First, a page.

Minnesota legislators doubled what boat owners must pay to help protect state waters against invasive species, and all taxpayers will join the fight against chronic wasting disease under the new fish and game bill expected to be signed by Gov. Tim Walz.
The two problems compelled unprecedented spending and new regulations to protect deer, lakes, tourism and human health.
Department of Natural Resources Commissioner Sarah Strommen said the Legislature’s heightened awareness of CWD, in particular, was heartening. For the first time, the fish and game bill includes a general fund appropriation — $1.87 million — to help guard the state’s priceless whitetails against a disease akin to mad cow in cattle.
“It’s a public problem that the state as a whole shares,” Strommen said.
Walz proposed millions more in general fund money to boost the DNR’s CWD response efforts, but lawmakers instead tapped the DNR’s central Game & Fish Fund for the extra $2.85 million.
To strengthen the DNR’s fight against zebra mussels, starry stonewort algae and other aquatic invasive species (AIS), the House and Senate raised the AIS boat licensing surcharge from $5 to $10.60.
Strommen said the funding boost will extend the DNR’s lakeside inspection program, reinstate local grants to AIS partners and fortify the Minnesota Aquatic Invasive Species Research Center. Also to the DNR’s liking, an attempt by certain legislators to expand a controversial AIS inspection program in Wright County failed.
Described by Republicans and Democrats alike as a rangy piece of legislation, the overall bill moved the state forward on natural resources issues big and small. It also will be remembered for what it blocked.
Lawmakers rejected the “bobber bill,” an amendment that sought two-line fishing statewide; dumped language that would have prohibited future wolf hunting; denied further restrictions on the use of lead ammunition; said “no” to all-terrain vehicles in state parks and balked at the idea of importing spottail shiner minnows from Arkansas.
“Considering we had divided government, we got a lot done,” said Rep. Rick Hansen, DFL-South St. Paul.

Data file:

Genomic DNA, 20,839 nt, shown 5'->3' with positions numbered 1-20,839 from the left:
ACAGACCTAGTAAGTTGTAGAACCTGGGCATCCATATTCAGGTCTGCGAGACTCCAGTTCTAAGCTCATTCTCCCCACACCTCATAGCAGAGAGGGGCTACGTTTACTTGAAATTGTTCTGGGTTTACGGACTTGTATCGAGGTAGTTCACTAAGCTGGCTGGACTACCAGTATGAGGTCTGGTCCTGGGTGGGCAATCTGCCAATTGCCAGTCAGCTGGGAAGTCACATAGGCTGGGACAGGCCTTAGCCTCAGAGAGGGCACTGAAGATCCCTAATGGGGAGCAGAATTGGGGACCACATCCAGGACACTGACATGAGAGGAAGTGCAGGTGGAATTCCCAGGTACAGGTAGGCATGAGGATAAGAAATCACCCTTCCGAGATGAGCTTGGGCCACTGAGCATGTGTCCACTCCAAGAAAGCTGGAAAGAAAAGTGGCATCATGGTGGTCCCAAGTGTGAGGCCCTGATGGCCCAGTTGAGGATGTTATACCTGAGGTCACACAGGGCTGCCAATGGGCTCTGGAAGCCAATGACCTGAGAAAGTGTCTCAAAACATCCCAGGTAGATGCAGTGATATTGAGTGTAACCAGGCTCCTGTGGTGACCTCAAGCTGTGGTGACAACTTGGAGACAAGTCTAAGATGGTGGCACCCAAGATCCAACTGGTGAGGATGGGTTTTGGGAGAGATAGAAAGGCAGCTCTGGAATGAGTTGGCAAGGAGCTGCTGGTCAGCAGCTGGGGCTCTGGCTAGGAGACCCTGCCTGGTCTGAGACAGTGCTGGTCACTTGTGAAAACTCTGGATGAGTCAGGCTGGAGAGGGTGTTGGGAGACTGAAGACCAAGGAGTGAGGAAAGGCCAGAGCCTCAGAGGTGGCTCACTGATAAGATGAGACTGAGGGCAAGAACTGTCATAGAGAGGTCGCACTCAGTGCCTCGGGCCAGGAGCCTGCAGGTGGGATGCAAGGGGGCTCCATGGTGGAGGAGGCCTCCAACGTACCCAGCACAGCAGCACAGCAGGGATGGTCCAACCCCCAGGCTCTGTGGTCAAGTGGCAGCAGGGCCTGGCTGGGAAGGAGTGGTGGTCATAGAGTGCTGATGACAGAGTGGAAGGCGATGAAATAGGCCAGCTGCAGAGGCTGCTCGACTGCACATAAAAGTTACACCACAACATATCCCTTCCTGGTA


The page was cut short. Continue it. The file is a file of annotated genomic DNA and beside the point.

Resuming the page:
The legislation creates a “No Child Left Inside” program, provides $1 million to address the emerald ash borer infestation, allows leashed dogs to track big game, permits coyote or fox hunters to use night vision equipment, allows for small gauge shotguns to hunt turkeys, funds improvements to motorized trails, raises ski trail fees to improve grooming, gives $1.6 million to metro parks, makes it easier for trappers and communities to deal with beaver damage, provides shooting range grants and establishes the rusty patched bumblebee as the official state bee.
“There was plenty to go around,” said Sen. Carrie Ruud, R-Breezy Point.
She and others hailed the Legislature for not hijacking millions of dollars in outdoors grant money from state lottery proceeds. Instead — unlike previous sessions — those funds will be spent entirely as recommended by the Legislative-Citizen Commission on Minnesota Resources.
“I couldn’t be more pleased,” Ruud said.
Rep. Jamie Becker-Finn, DFL-Roseville, said the House and Senate “did a lot of good things” with the bill.
Her “No Child Left Inside” initiative provides at least $700,000 in grant money for high school fishing, youth shooting sports, firearms safety and in-school hunting and fishing instruction.
She also was at the center of discussions to get tough on Minnesota’s 373 state-regulated deer farms. She came away with a few changes, but fewer than she and many deer hunters wanted.
“Getting anything across the finish line can be very difficult,” she said. “This gives us an acceptable starting place for addressing chronic wasting disease.”
Overseen as livestock by the Minnesota Board of Animal Health, the captive animals have been tied to CWD outbreaks in wild deer around the country. In Minnesota, DNR officials blamed a CWD-infected deer ranch in Crow Wing County for spreading the disease to a wild deer found dead nearby.
Becker-Finn helped pass language that will require any Minnesota deer farm to kill its entire herd when a member of the herd tests positive for CWD. In the Crow Wing example, CWD festered inside the fence for two years before the herd was euthanized.
The new legislation also requires deer farm entry areas to have escape-resistant double gates. Annual inspections of each Minnesota deer farm will be mandatory under the new law and inspection fees were raised. In addition, there will be quarterly public reports on all aspects of the CWD fight.
Craig Engwall, executive director of the Minnesota Deer Hunters Association, called the changes “a small step forward on the CWD front.” He was disappointed that more general fund money was not appropriated. Since 2003, the DNR’s anti-CWD campaign has drained the agency’s Game & Fish Fund of more than $8.4 million, he said.
On the plus side, Engwall said, the new legislation funds University of Minnesota research aimed at discovering a post-mortem CWD field test for hunters to check their kill. The bill also creates an “Adopt a Dumpster” program for free deer carcass disposal in CWD-endemic areas.